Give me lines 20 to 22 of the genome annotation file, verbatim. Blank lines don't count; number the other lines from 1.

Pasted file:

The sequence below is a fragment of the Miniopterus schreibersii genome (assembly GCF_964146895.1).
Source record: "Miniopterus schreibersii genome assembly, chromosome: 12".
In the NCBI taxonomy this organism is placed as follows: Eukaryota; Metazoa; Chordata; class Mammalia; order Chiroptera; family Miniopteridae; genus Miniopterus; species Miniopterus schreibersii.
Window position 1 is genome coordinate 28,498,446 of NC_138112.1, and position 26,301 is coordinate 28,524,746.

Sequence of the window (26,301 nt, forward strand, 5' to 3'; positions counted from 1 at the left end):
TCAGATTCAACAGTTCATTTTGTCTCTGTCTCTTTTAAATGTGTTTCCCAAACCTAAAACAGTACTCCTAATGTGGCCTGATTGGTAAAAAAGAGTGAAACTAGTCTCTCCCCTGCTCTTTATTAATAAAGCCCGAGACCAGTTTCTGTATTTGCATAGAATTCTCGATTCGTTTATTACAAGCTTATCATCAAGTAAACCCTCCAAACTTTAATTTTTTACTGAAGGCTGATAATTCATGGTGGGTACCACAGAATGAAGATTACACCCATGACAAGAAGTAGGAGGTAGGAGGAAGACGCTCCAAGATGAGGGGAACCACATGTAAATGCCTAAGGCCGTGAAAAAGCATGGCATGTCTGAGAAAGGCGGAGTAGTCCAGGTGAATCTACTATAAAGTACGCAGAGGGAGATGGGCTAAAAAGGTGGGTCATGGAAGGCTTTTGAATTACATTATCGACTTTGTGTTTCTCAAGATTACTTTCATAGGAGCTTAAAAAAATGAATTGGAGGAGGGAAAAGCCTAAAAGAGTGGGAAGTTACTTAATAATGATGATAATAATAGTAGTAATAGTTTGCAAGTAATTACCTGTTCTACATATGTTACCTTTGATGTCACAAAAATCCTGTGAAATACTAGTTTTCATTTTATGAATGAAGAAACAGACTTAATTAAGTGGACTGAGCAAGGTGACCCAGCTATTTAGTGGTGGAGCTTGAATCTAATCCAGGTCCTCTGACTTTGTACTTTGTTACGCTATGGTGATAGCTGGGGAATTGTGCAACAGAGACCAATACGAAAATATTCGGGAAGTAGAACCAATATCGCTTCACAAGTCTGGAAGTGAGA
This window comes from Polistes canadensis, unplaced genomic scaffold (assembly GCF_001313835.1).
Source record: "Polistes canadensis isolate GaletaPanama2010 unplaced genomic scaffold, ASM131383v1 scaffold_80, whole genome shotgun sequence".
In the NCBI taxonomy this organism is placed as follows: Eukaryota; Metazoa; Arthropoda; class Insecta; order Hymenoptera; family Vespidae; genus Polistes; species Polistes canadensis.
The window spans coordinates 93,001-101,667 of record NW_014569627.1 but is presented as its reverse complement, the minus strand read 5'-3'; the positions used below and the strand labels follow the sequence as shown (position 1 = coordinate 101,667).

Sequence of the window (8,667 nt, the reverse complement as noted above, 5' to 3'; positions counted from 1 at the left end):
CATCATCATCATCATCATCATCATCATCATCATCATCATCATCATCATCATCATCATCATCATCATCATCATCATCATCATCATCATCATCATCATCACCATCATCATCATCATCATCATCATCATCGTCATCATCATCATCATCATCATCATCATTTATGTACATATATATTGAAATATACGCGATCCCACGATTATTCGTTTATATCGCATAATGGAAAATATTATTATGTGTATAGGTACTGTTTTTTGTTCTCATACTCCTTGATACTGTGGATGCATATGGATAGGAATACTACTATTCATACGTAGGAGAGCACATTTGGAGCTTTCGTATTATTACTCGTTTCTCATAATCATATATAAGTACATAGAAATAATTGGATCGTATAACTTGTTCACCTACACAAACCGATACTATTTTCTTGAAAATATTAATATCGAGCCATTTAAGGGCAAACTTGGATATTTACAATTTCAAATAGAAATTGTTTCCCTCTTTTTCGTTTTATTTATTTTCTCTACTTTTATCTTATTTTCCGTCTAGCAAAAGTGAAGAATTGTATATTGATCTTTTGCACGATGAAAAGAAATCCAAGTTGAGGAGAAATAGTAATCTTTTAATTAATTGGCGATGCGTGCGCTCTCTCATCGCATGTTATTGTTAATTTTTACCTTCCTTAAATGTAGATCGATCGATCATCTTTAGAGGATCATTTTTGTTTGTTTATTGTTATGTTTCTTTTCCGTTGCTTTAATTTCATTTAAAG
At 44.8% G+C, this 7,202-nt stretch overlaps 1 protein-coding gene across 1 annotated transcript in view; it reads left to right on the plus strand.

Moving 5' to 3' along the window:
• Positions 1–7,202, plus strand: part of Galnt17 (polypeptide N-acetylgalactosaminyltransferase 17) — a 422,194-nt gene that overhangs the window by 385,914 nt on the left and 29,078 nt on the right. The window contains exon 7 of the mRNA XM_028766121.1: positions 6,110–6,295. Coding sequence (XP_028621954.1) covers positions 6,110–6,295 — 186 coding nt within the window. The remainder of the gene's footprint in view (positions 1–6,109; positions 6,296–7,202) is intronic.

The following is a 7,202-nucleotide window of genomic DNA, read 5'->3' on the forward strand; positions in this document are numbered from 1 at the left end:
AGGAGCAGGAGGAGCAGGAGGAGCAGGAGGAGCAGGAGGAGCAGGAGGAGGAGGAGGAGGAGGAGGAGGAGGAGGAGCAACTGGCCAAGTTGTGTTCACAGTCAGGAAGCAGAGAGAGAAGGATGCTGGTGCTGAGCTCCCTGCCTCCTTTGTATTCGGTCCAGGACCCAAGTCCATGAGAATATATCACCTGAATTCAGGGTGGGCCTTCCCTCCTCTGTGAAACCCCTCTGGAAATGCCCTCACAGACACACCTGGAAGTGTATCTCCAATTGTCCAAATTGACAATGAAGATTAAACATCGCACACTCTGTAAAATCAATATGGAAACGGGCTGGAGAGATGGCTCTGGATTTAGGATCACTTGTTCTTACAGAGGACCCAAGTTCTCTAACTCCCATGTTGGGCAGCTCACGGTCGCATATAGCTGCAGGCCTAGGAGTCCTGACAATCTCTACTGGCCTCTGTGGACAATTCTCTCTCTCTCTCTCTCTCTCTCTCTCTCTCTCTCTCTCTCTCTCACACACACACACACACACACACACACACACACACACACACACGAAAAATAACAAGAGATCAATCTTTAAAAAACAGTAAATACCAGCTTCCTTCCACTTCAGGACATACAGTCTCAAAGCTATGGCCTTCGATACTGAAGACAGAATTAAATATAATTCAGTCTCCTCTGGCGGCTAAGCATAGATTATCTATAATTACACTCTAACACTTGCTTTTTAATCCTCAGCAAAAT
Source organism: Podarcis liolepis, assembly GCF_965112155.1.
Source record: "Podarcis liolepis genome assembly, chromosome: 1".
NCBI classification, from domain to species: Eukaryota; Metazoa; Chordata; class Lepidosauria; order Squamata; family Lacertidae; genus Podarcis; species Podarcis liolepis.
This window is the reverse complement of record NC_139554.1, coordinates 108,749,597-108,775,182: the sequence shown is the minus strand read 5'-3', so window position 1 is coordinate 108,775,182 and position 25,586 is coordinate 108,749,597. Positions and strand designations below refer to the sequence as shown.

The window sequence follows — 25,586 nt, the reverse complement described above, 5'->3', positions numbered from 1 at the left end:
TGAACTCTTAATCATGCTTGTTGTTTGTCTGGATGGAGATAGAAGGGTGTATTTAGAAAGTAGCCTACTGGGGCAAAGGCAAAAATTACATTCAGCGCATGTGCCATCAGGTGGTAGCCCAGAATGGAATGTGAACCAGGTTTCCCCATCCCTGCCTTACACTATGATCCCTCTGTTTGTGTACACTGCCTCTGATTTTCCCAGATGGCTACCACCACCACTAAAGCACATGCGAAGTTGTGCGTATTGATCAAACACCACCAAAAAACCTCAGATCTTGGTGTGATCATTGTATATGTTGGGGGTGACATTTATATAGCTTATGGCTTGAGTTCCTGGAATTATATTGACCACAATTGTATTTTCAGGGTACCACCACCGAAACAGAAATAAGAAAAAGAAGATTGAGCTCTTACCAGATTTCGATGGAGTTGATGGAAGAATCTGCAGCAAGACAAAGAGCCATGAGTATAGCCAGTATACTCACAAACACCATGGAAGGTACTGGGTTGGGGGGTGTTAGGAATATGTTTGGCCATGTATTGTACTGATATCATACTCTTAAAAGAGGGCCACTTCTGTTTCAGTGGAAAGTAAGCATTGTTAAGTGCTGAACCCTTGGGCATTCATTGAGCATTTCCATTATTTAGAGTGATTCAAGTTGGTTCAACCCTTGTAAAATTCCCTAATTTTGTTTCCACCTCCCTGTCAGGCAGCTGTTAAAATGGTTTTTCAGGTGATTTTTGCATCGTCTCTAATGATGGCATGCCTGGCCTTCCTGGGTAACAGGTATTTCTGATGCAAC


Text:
NCBI classification, from domain to species: Eukaryota; Metazoa; Chordata; class Lepidosauria; order Squamata; family Lacertidae; genus Podarcis; species Podarcis liolepis.
This window is the reverse complement of record NC_139554.1, coordinates 108,749,597-108,775,182: the sequence shown is the minus strand read 5'-3', so window position 1 is coordinate 108,775,182 and position 25,586 is coordinate 108,749,597. Positions and strand designations below refer to the sequence as shown.

The window sequence follows — 25,586 nt, the reverse complement described above, 5'->3', positions numbered from 1 at the left end: